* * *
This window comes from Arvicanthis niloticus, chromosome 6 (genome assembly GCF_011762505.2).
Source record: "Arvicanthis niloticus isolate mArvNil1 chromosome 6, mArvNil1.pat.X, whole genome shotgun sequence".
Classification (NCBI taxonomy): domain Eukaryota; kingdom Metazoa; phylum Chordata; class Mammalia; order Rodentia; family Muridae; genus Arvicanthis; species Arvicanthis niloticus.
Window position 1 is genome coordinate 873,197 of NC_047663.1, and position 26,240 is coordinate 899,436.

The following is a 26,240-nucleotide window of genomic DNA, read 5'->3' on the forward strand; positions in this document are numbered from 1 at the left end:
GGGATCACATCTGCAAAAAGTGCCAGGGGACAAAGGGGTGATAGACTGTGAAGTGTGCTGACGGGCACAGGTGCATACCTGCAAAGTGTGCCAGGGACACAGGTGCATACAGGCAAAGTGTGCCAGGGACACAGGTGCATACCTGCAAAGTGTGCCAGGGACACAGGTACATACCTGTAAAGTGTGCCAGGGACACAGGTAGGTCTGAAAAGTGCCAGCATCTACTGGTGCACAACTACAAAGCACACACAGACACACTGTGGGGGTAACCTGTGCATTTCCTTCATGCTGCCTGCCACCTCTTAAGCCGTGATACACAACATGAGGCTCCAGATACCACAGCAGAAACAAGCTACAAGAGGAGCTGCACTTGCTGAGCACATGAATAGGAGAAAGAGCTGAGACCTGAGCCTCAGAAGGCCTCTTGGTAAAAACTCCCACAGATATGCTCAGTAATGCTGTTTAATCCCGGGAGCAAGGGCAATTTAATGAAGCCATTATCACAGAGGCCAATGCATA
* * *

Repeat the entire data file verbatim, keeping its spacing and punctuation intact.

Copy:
This window comes from Arvicanthis niloticus, chromosome 6 (genome assembly GCF_011762505.2).
Source record: "Arvicanthis niloticus isolate mArvNil1 chromosome 6, mArvNil1.pat.X, whole genome shotgun sequence".
Classification (NCBI taxonomy): domain Eukaryota; kingdom Metazoa; phylum Chordata; class Mammalia; order Rodentia; family Muridae; genus Arvicanthis; species Arvicanthis niloticus.
Window position 1 is genome coordinate 873,197 of NC_047663.1, and position 26,240 is coordinate 899,436.

The following is a 26,240-nucleotide window of genomic DNA, read 5'->3' on the forward strand; positions in this document are numbered from 1 at the left end:
GGGATCACATCTGCAAAAAGTGCCAGGGGACAAAGGGGTGATAGACTGTGAAGTGTGCTGACGGGCACAGGTGCATACCTGCAAAGTGTGCCAGGGACACAGGTGCATACAGGCAAAGTGTGCCAGGGACACAGGTGCATACCTGCAAAGTGTGCCAGGGACACAGGTACATACCTGTAAAGTGTGCCAGGGACACAGGTAGGTCTGAAAAGTGCCAGCATCTACTGGTGCACAACTACAAAGCACACACAGACACACTGTGGGGGTAACCTGTGCATTTCCTTCATGCTGCCTGCCACCTCTTAAGCCGTGATACACAACATGAGGCTCCAGATACCACAGCAGAAACAAGCTACAAGAGGAGCTGCACTTGCTGAGCACATGAATAGGAGAAAGAGCTGAGACCTGAGCCTCAGAAGGCCTCTTGGTAAAAACTCCCACAGATATGCTCAGTAATGCTGTTTAATCCCGGGAGCAAGGGCAATTTAATGAAGCCATTATCACAGAGGCCAATGCATA